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After the Hearing: Reports From Our Eyewitnesses - Updated 7Xs
Monday, June 15 2009 @ 08:15 PM EDT

Our first full-length report is in from today's bankruptcy hearing.

MikeD, our first eyewitness to report in after the hearing, reports some shocking dialog, as you will see. Litigation takes a strong stomach, I must warn you, or a particular type of sense of humor. Happily, I have both. At one point, when it was pointed out to the judge by the lawyer for the U.S. Trustee's Office, Joseph McMahon, that there was a particular rule that the judge seemed not about to follow, Judge Kevin Gross asked, laughing, "What happens if I don't meet that deadline? Will they take me out back and shoot me?"

Sadly, MikeD had taken his 17-year-old son to the courtroom so he could see what our legal system is like, today of all days. And they wonder why some young people don't show respect to authority figures. Sorry, guys, but bankruptcy court is what it is. Notorious. There is a reason companies incorporate in Delaware, you know, no matter what state they are in physically. And it's not the view.

So, the bottom line of the day is that the proposed sale to Gulf-Cap-whatever-their-name-really-turns-out-to-be (see previous article) will have a hearing on July 16, as Webster earlier reported. So we will no doubt get to see the proposed agreement filed, and then objections, the usual song and dance. So, bottom line? Delay, delay, delay. It's too bad SCO can't package it up and sell delay. They'd make a fortune. It is what they are best at, I'd say. Update: Indeed, the date has changed to July 27, and from the Sign in Sheet [PDF] attached to the Minutes [PDF], we find out that both Ted Normand and Stuart Singer attended this event.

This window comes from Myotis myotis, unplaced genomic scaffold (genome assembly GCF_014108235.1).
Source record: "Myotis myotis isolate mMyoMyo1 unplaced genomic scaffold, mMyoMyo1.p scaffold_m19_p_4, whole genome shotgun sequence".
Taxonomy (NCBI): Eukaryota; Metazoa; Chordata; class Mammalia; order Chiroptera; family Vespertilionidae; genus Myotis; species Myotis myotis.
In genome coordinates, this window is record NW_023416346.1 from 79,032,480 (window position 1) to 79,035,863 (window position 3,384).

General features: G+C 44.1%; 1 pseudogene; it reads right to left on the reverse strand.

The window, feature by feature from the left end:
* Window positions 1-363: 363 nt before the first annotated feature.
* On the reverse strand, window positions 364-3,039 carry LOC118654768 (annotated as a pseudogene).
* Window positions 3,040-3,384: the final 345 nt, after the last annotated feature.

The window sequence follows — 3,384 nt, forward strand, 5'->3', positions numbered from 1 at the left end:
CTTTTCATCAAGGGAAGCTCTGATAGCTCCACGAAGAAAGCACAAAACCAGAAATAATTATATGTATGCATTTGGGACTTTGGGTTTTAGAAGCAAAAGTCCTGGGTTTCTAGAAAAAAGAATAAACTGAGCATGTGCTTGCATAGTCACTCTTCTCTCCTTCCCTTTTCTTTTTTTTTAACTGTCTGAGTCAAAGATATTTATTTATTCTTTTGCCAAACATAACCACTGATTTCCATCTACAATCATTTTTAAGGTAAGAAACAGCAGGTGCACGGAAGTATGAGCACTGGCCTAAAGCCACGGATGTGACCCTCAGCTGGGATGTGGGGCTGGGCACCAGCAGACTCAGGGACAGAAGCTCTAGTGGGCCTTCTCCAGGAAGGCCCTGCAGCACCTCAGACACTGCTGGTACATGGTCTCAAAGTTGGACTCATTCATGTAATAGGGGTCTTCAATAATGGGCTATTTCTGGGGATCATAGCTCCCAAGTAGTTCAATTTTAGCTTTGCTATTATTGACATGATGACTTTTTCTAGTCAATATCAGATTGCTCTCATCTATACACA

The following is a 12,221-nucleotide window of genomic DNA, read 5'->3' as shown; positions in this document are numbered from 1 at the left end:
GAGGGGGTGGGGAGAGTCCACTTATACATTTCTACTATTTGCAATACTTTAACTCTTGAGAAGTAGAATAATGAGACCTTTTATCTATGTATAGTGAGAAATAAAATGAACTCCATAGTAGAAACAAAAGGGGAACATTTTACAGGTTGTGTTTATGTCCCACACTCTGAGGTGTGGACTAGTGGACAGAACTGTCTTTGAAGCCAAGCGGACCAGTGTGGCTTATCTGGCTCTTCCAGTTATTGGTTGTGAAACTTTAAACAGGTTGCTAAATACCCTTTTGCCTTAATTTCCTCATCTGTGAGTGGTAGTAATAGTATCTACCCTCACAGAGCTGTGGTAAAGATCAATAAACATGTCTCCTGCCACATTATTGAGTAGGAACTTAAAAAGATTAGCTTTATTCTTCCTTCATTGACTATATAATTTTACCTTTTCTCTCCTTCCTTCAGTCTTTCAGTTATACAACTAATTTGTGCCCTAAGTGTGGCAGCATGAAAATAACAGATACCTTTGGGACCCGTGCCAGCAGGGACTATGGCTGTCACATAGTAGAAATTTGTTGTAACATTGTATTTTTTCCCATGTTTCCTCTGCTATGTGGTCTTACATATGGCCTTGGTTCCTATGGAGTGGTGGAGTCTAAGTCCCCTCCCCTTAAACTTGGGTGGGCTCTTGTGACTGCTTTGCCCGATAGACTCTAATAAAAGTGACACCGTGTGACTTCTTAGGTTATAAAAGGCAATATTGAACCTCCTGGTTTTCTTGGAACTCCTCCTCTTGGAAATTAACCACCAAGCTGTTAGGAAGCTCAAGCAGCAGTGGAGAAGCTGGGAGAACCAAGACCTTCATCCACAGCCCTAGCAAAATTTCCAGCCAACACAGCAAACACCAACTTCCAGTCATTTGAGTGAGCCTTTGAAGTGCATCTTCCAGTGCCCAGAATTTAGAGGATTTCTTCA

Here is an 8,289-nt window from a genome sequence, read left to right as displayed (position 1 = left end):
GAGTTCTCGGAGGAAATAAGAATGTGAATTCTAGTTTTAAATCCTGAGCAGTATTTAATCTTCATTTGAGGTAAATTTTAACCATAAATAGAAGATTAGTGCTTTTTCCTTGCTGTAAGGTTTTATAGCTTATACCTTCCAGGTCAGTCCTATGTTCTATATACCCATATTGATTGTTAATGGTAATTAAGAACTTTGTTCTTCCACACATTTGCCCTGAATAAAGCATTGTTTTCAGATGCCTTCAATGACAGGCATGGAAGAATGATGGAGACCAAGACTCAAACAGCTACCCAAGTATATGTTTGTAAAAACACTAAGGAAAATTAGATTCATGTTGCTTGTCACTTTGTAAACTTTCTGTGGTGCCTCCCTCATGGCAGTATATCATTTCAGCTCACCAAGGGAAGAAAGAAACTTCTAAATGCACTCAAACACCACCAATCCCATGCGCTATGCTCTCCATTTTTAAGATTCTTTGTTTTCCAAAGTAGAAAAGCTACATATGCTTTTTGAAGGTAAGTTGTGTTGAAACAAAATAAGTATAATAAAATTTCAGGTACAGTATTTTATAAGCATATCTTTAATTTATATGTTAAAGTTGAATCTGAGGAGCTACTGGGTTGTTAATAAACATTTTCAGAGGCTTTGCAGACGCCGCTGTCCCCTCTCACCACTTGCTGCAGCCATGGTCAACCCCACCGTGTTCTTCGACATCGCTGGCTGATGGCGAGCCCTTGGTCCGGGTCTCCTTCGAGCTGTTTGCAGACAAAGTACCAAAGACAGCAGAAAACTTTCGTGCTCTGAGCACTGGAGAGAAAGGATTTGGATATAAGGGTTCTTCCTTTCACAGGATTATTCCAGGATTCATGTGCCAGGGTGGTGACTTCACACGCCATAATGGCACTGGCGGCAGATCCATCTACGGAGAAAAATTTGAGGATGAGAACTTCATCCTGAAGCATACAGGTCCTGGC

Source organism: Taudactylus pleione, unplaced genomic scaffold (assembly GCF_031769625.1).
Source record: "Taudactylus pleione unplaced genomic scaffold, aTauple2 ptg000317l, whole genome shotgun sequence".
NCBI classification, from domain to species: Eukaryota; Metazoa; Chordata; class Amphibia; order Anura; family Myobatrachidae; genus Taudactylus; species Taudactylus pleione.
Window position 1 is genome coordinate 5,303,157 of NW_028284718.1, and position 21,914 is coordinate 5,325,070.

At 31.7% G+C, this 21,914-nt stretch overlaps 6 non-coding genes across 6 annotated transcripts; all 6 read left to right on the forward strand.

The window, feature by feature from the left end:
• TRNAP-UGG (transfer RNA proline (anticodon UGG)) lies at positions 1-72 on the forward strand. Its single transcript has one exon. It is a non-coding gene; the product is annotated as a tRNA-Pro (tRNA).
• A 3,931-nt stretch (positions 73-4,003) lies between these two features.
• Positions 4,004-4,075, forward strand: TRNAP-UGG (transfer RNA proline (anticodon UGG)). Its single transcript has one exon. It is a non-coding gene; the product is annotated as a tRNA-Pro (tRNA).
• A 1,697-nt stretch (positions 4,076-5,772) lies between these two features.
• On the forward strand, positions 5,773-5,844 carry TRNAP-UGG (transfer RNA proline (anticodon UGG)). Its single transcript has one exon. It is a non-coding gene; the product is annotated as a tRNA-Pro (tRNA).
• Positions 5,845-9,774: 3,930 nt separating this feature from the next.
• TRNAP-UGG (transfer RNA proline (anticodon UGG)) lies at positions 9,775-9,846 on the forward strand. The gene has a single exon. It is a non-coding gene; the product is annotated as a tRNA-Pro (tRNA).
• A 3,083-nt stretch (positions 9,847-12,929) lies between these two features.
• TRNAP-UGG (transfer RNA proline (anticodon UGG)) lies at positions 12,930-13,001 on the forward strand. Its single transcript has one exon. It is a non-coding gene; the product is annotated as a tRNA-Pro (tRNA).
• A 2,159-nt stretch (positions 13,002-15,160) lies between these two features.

Here's our first eyewitness report, from MikeD:

Took my 17 year old son to see our courts in action. I believe five Groklaw members were there ...

All I can say is - Unbelievable!

SCO did it again. More delay.

It started off with a bang. SCO showed up with a sale and asset purchase agreement that was signed moments before. Darl McBride was late to the hearing. He told me during one of the breaks that he was late because he was signing the final agreement. That's right, this agreement was signed minutes before the hearing.

Mr. Spector gave ONE copy to the IBM/Novell table. That did not make them happy.

At this point the judge called for a short break for the attorneys to review the document. They divided the pages up at the table and passed them back and forth as they read them.

After 45 minutes, the judge came back in. Mr. Lewis from Novell and Mr. Levin from IBM both objected to being blindsided - again. They could not possibly review this contract in 45 minutes. They asked that the hearing follow the agenda and proceed on the motion to convert.

Mr. Spector spoke about how this was a new deal that had just been completed and that they should be heard. In fact he had eight witnesses that were there to speak. He did not even know who they all were.

The judged started waffling. We knew right then that SCO would get what they wanted.

IBM and Novell argued about fairness, deadlines, and sticking to the motion to convert. The did not object to SCO having a buyer. They felt that SCO should put forward a motion to sell..., but it should not be heard today. Even the Trustee was not happy.

The judge weighed the arguments and said he had to consider the sale, whether today or another day. Nonetheless it was a big piece of this bankruptcy proceeding.